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Mike Brand is an adjunct professor of human rights and genocide studies at the University of Connecticut, a senior fellow at George Mason University’s Raphaël Lemkin Genocide Prevention Program, and an atrocities prevention and peacebuilding advocate. This column was produced for the Progressive Media Project, which is run by The Progressive magazine, and distributed by Tribune News Service.

This spring, President Joe Biden is poised to ask Congress for the largest defense budget in history. These budget increases would be on top of an already historically high defense budget.

At the end of 2022, Biden signed the National Defense Authorization Act into law. The bipartisan bill, passed overwhelmingly by the Democrat-controlled Congress, appropriated $858 billion in defense spending. That $858 billion was $45 billion more than Biden requested and $90 billion more than last year’s defense spending bill.

In every election cycle, voters, politicians and pundits are quick to question how we are going to pay for programs like Medicaid and Social Security. Budget hawks, however, rarely ask how, in 2022, we can afford a $90 billion increase in defense spending, or the $858 billion total price tag. Now, Biden wants to increase defense spending even more.

Progressive members of Congress like U.S. Reps. Ilhan Omar, D-Minnesota, and Alexandria Ocasio-Cortez, D-New York, and U.S. Sens. Bernie Sanders, I-Vermont, and Chris Murphy, D-Connecticut, have spoken out against these absurd increases, but it is not enough. Voters need to start paying attention to foreign policy and defense spending when they cast their votes.

Foreign policy is not often a top priority for voters, yet we are spending nearly $1 trillion per year on our military and we have virtually no evidence to suggest that military operations abroad are successful.

This is not just about absurd military spending, it is about where we spend our money and why; what our priorities are as a country; what we value and what we want to achieve. There are, for example, several domestic and international issues that could be addressed if we prioritized them over military spending.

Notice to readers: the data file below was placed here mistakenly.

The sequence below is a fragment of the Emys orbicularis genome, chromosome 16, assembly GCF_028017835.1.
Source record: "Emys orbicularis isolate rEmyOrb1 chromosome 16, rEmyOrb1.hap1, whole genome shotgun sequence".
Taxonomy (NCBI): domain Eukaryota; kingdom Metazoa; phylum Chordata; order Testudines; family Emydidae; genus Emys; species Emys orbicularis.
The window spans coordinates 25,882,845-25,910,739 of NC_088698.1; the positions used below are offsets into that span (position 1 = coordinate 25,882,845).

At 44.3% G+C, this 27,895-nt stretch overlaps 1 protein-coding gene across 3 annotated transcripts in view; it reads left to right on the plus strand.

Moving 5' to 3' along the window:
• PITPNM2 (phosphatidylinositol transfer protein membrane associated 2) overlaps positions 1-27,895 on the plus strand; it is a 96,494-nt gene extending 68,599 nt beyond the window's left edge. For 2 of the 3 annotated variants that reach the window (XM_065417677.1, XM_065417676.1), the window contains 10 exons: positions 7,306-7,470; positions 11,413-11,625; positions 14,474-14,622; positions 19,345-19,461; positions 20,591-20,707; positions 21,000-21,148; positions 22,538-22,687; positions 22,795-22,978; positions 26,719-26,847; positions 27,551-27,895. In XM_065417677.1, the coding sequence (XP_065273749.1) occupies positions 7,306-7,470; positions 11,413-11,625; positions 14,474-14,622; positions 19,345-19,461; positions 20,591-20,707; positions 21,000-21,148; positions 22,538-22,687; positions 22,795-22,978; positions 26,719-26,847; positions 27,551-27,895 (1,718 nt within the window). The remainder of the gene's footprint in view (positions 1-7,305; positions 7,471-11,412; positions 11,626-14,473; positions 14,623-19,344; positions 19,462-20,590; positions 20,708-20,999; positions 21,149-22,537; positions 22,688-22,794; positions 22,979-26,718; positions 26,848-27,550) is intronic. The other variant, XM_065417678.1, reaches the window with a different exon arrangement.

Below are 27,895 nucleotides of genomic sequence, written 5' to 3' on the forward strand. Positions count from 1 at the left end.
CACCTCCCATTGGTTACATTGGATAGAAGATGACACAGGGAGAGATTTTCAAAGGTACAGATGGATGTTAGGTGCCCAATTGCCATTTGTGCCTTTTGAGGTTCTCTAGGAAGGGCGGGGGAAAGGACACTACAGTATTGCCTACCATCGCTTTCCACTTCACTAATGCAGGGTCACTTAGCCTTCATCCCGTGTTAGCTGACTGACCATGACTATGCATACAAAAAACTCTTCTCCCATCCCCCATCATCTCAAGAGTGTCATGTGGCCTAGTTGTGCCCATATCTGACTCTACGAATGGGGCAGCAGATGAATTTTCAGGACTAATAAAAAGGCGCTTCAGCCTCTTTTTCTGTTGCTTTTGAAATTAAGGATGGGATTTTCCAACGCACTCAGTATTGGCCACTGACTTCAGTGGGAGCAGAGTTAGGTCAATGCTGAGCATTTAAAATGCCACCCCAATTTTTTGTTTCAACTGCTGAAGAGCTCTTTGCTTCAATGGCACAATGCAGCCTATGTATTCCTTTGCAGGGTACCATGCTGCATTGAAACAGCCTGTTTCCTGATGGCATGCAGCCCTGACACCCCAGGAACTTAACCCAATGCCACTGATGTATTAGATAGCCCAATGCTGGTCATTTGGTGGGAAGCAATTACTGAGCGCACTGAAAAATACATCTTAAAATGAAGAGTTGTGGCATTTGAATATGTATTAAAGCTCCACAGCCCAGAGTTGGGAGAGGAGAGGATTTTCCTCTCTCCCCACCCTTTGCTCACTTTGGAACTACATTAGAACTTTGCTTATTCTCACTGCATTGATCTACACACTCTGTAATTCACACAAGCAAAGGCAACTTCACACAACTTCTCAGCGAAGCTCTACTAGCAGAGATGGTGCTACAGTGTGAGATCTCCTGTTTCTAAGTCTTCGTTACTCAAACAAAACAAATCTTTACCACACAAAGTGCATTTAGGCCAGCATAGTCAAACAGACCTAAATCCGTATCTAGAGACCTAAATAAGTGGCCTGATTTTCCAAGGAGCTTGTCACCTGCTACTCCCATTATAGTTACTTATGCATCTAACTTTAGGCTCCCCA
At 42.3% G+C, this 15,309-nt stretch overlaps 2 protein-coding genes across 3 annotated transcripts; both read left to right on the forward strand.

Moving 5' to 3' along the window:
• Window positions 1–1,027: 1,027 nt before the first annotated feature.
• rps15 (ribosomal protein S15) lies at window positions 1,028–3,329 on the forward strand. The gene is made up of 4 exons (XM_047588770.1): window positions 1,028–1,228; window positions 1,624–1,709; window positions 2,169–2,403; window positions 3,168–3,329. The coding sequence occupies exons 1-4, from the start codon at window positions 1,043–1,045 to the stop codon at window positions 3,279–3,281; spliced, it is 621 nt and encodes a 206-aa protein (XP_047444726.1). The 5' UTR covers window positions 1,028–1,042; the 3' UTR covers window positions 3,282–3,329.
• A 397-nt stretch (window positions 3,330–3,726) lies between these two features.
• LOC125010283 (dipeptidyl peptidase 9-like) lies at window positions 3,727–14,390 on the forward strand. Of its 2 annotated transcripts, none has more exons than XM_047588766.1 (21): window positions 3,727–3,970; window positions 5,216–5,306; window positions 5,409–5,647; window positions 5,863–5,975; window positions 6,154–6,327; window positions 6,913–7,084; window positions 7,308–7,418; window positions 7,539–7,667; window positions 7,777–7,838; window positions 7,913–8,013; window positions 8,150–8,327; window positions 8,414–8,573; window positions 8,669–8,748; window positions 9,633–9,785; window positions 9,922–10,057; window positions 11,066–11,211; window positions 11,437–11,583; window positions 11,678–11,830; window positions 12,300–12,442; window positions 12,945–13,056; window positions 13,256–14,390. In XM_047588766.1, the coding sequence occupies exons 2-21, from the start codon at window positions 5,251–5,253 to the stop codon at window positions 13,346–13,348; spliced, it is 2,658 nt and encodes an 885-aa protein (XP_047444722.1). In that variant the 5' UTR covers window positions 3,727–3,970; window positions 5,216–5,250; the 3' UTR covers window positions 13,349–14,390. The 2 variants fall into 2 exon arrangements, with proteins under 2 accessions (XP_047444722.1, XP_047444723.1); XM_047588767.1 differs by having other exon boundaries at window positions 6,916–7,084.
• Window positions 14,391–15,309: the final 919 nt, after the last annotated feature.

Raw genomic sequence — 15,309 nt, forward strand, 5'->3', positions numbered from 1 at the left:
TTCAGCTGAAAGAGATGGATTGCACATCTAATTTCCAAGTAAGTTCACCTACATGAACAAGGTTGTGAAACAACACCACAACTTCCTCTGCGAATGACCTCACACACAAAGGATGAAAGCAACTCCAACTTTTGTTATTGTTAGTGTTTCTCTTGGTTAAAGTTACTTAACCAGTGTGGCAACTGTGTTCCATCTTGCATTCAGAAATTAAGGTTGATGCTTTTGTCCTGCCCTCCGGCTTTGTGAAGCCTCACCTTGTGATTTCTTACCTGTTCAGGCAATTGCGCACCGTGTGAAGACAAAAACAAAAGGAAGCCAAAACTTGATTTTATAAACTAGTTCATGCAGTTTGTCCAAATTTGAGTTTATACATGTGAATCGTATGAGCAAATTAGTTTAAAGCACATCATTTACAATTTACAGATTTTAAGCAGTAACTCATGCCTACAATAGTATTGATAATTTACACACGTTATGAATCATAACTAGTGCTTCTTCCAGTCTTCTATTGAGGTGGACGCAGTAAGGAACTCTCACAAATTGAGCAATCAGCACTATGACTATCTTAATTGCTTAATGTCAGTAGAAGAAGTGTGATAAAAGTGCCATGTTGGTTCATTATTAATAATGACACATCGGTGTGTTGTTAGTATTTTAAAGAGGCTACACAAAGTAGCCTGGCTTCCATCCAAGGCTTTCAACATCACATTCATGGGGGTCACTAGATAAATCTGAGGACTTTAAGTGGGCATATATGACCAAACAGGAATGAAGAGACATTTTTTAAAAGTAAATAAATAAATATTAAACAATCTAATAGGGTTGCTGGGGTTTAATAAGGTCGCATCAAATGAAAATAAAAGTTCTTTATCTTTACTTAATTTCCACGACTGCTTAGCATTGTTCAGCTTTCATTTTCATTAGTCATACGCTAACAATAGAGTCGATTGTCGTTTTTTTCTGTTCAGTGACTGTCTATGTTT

The United States consistently spends more on its military than the next nine highest-spending countries combined. Is that really necessary? Is the U.S. military actually effective at solving international issues? I suspect the answer to both is “no.”

To respond effectively to today’s challenges, the U.S. must invest more money in conflict prevention, good governance and civil society support. It is long past time to cut military spending and increase funding for the diplomatic and development arms of U.S. foreign policy.

The State Department and the U.S. Agency for International Development operate with a small fraction of the military’s budget. For fiscal year 2023, the State, Foreign Operations and Related Programs Appropriations Act was funded at $59.85 billion plus an additional $16.57 billion in assistance to Ukraine and Ukraine-related assistance. That combined $76.42 billion has to pay for all of the U.S. embassies around the world, all of our development programs, all humanitarian response and U.S. contributions to international organizations, among other things.

The U.S. spends less than 10 percent of the military’s budget on all of that, and we wonder why we are not seeing the results we want to see.

The global challenges we face today are not ones that our military can solve. The U.S. is not sending our military into countries around the world to resolve conflicts, protect people from human rights abuses or respond to famines and droughts. In cases when our military is deployed, it is not clear that it actually results in a positive outcome.

On a more tangible level, the military can throw more money and more bombs at a problem without ever assessing if their efforts are working. We’ve seen this with the “war on terror,” bombings in Somalia, bungled efforts in Afghanistan and Iraq, and countless other places. The Department of Defense has never even passed an annual audit. The most recent audit showed that the department was unable to account for 61 percent of its assets.

The military doesn’t even effectively monitor how many civilians are killed or how many people are pushed toward extremism with actions like drone strikes. Last year, U.S. Sen. Elizabeth Warren, D-Massachusetts, and U.S. Rep. Sara Jacobs, D-California, wrote to Secretary of Defense Lloyd Austin telling him they were “troubled” that the Defense Department’s annual report to Congress “appears to undercount civilian casualties.”

So long as we keep spending an inordinate amount of money on our military, we will continue to have a military-first approach to foreign policy. This colors the way we look at the world and how the world looks at us.

To get out of our military-first mentality, voters need to start paying attention to candidates’ positions on foreign policy, how their elected officials choose to spend our tax dollars and how presidents conduct foreign policy.